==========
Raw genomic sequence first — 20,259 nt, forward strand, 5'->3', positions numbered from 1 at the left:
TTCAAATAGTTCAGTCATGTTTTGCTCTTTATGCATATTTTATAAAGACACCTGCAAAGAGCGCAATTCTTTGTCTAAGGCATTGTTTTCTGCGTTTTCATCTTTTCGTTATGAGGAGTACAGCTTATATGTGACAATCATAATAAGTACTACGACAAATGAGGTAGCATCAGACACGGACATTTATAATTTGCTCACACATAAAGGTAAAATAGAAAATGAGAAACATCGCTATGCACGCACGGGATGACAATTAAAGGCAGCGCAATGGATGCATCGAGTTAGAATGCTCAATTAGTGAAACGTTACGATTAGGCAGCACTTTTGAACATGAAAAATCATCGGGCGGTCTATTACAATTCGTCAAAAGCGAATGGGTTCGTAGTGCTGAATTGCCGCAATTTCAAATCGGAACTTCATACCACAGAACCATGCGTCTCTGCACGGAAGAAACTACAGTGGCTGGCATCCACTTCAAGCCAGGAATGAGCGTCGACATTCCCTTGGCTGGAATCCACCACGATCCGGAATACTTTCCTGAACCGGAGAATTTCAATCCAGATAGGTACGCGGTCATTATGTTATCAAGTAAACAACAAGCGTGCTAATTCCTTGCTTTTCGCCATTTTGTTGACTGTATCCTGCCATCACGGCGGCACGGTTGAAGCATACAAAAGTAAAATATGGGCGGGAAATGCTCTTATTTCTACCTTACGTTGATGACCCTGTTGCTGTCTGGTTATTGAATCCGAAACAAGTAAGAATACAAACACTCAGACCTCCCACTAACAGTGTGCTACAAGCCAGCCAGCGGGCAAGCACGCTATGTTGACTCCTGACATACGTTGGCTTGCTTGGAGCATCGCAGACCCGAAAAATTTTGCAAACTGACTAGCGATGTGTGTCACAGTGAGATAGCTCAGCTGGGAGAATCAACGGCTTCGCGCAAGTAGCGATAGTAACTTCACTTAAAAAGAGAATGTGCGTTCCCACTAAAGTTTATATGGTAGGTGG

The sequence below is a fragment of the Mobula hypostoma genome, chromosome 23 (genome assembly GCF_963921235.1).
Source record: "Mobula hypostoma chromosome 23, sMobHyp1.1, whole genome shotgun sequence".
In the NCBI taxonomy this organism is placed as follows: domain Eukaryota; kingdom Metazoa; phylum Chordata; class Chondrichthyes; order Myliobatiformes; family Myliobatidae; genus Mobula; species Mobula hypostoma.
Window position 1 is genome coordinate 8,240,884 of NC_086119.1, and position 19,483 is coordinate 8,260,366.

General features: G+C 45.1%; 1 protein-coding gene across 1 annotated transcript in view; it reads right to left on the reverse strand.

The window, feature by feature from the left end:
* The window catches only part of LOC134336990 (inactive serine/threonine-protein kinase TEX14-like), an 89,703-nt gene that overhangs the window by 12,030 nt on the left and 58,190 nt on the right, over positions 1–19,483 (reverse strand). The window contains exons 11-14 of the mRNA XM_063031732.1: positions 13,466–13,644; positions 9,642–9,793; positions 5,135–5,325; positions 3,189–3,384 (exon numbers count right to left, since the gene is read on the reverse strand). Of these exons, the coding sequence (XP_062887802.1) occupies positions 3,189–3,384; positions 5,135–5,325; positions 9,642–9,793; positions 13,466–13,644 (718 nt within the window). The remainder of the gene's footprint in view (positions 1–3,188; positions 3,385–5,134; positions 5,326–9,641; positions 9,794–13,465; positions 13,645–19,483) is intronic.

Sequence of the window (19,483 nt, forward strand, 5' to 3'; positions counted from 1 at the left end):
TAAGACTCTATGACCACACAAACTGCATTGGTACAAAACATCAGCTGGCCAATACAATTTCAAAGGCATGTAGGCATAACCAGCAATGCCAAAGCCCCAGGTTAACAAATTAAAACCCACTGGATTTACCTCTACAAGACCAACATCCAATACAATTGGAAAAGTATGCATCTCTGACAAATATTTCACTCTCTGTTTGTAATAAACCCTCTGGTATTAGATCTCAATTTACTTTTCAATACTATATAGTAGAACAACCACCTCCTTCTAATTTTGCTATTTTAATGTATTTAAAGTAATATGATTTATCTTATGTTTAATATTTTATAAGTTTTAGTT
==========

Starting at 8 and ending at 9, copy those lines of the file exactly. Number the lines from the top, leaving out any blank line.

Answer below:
The window, feature by feature from the left end:
* The window catches only part of LOC134336990 (inactive serine/threonine-protein kinase TEX14-like), an 89,703-nt gene that overhangs the window by 12,030 nt on the left and 58,190 nt on the right, over positions 1–19,483 (reverse strand). The window contains exons 11-14 of the mRNA XM_063031732.1: positions 13,466–13,644; positions 9,642–9,793; positions 5,135–5,325; positions 3,189–3,384 (exon numbers count right to left, since the gene is read on the reverse strand). Of these exons, the coding sequence (XP_062887802.1) occupies positions 3,189–3,384; positions 5,135–5,325; positions 9,642–9,793; positions 13,466–13,644 (718 nt within the window). The remainder of the gene's footprint in view (positions 1–3,188; positions 3,385–5,134; positions 5,326–9,641; positions 9,794–13,465; positions 13,645–19,483) is intronic.